The point is, start with verifying your network adapter is performing correctly by giving it a static ip. If it works, then move to internet. If internet works, your problem likely is due to the router not assigning your computer an ip when you are set to dhcp instead of static.

    169.154.x.x generally means you don't have connectivity to the router to actually get an ip address. Suspect a bad cable or incorrect router settings.

    Sul.
     
  3. hassanalauddin

    hassanalauddin Registered Member

    Joined:
    May 29, 2010
    Posts:
    7
    Thanks for your reply Sul!
    I have tried to do what u told but it didn't work. The local area networking icon shows that it is connected but not receiving bytes. I have two laptop connected to this router. One is working fine on it but my laptop isn't connecting at the same time. I have tried switching cables also but it also didn't worked. What can you suggest now?

    Regards
    Hassan
     
  4. Sully

    Sully Registered Member

    Joined:
    Dec 23, 2005
    Posts:
    3,719
    To clear matters, one computer connects to the router without issue? Via cable or wireless?
    The computer with problems, with a static ip in the same addressing as the router connects, but does not have any traffic passing?
    The cable has been switched with a known good cable?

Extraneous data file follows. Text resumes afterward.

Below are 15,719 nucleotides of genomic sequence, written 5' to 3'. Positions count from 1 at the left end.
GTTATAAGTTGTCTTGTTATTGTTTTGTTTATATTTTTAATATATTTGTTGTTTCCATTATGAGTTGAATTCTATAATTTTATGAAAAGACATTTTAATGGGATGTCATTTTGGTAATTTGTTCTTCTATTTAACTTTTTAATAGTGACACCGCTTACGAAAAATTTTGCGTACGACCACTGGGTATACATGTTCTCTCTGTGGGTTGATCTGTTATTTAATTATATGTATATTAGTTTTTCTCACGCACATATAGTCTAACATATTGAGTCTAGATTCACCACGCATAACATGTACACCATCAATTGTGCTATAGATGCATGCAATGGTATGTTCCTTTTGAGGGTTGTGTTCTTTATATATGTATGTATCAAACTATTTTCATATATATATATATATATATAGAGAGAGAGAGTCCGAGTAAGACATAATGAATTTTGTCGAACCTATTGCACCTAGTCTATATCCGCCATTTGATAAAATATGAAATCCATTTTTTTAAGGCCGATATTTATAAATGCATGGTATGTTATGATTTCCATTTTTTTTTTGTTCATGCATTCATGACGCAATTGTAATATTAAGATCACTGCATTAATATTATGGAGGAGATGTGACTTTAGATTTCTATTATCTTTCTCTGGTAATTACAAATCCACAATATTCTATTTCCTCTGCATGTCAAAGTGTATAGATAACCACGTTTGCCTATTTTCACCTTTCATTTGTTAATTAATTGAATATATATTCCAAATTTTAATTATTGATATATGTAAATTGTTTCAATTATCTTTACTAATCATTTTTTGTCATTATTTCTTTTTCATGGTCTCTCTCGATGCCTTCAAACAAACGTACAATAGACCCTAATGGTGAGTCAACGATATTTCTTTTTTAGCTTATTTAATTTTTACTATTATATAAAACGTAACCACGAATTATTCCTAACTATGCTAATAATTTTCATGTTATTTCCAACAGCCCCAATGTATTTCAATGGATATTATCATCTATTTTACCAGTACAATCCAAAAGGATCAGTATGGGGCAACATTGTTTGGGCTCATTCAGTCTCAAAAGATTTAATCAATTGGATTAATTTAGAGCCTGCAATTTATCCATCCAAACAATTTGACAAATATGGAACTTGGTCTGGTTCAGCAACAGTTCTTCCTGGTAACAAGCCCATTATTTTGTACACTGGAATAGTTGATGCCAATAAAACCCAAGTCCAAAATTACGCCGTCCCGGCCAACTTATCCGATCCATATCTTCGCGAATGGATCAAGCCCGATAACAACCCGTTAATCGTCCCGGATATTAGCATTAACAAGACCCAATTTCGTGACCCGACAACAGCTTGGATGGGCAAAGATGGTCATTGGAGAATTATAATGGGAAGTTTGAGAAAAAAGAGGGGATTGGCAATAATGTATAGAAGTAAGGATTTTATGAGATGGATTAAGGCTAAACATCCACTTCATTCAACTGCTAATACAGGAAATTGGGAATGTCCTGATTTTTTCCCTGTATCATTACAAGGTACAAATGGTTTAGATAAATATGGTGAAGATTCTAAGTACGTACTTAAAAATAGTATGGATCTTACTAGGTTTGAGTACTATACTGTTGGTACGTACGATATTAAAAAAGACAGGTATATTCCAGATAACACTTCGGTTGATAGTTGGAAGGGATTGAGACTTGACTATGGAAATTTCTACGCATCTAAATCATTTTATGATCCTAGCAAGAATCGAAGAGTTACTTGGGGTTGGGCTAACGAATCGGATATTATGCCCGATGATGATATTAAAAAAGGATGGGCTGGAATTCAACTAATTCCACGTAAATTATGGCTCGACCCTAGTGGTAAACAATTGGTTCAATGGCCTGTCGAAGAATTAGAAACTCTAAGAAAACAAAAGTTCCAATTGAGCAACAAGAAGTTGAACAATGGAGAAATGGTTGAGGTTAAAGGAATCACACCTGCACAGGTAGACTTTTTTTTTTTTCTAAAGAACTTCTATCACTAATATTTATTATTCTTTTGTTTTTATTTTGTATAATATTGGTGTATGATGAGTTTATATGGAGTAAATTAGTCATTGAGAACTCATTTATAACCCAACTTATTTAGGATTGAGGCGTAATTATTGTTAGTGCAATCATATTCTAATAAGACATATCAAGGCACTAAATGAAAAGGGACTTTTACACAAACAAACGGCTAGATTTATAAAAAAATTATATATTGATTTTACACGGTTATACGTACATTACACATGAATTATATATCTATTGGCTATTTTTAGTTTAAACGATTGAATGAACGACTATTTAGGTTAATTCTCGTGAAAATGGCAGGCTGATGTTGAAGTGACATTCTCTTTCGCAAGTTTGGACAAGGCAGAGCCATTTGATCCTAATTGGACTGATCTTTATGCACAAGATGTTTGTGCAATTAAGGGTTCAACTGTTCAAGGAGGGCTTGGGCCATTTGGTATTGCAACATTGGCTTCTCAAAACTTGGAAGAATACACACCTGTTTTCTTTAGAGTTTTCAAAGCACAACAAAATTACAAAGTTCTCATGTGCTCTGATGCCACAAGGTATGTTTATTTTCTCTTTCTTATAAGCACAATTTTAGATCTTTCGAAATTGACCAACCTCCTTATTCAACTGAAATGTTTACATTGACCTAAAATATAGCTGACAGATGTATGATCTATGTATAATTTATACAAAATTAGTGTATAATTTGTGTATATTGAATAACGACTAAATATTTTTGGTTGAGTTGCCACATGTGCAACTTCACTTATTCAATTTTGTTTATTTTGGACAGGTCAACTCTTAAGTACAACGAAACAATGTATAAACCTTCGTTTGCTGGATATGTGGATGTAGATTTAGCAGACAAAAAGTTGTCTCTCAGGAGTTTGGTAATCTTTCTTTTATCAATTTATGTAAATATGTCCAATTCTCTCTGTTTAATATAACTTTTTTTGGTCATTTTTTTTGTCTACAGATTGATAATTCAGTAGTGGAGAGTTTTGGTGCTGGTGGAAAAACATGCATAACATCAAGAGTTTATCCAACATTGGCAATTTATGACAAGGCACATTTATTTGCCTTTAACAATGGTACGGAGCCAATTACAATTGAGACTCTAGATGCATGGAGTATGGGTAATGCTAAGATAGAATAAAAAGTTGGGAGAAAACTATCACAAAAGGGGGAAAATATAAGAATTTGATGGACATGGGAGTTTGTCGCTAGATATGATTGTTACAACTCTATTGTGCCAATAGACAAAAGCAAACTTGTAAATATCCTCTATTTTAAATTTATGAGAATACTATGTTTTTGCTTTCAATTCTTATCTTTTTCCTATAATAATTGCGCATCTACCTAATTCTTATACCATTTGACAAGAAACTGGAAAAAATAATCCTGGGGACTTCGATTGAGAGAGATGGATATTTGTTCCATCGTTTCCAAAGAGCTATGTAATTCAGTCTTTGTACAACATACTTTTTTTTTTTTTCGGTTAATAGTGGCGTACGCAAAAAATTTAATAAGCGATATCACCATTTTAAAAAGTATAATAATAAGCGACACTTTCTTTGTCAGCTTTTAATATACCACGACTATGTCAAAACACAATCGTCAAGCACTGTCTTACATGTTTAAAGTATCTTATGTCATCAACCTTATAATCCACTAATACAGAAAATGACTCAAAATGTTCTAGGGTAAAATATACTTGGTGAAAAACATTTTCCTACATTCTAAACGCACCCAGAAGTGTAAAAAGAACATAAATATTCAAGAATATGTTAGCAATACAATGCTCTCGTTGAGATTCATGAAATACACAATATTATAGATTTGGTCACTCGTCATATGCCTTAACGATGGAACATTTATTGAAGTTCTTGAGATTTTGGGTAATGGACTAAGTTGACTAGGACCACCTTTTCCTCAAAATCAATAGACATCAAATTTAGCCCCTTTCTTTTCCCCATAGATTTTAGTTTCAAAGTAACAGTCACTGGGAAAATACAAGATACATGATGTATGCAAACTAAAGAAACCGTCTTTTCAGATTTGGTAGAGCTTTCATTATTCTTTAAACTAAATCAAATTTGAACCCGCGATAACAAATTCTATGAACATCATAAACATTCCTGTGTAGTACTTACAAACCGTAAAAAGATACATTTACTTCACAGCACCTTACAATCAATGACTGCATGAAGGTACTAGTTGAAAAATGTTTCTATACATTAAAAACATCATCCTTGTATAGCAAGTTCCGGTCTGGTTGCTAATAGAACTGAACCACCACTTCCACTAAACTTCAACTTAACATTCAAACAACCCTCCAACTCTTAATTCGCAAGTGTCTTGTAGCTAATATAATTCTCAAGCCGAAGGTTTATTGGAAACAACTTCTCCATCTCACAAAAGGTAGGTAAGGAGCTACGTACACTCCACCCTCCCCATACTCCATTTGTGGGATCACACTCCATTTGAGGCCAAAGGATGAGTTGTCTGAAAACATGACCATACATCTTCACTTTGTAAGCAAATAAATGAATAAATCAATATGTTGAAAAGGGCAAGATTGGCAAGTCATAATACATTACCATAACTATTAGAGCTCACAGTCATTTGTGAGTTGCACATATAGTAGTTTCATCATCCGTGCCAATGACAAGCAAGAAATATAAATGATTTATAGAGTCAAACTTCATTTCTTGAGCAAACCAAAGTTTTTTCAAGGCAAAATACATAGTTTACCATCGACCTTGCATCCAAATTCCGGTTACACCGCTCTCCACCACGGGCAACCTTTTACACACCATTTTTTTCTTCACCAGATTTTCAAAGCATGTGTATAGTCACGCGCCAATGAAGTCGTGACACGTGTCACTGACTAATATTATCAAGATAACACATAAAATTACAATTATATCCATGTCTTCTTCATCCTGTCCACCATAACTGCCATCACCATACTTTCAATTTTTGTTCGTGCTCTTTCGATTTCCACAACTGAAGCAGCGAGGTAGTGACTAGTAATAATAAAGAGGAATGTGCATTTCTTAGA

Are either computer working by themselves, just when the two connect together that the problem arises? Can the working computer connect fine and at the same time the non working computer have its problems?

    If the NIC connects, but does not recieve/send traffic, it might be a firewall issue.

    It might be drivers, although if it was working and now is not, that might not be the answer.

    It might be a bad port in the router. Try the exact same port on the two.

    You might also give each computer a static ip (ie. 192.168.1.4 and 192.168.1.5) both on subnet 255.255.255.0. Then place a crossover cable between them or use a hub. Some gigabit NICs are capable of auto crossover. This will determine if the bad NIC can communicate at all, and takes the router out of the equation. Pinging the other computer when directly connected will verify this. A hub or switch will work too as long as you set the static ips on each computer properly.

    If you cannot get the bad NIC to do anything, I would suggest uninstalling it and reinstalling, or check updated drivers. If it still does not work, ask to borrow a PCI NIC from someone. An older intel card should be easy to locate, any computer from about 1995-2000 is likely to have one.

    Your goal is to strip it down to the bottom. Does the NIC work with a known good device, such as the other computer? If it does, work up from there, by introducing the router. Somewhere you must determine the faulty hardware, and it is always best to get rid of peripherals when testing. One by one you eliminate them.

    Setting the IPs to static and turning off firewalls is the first step, now you know that they SHOULD communicate, if they can.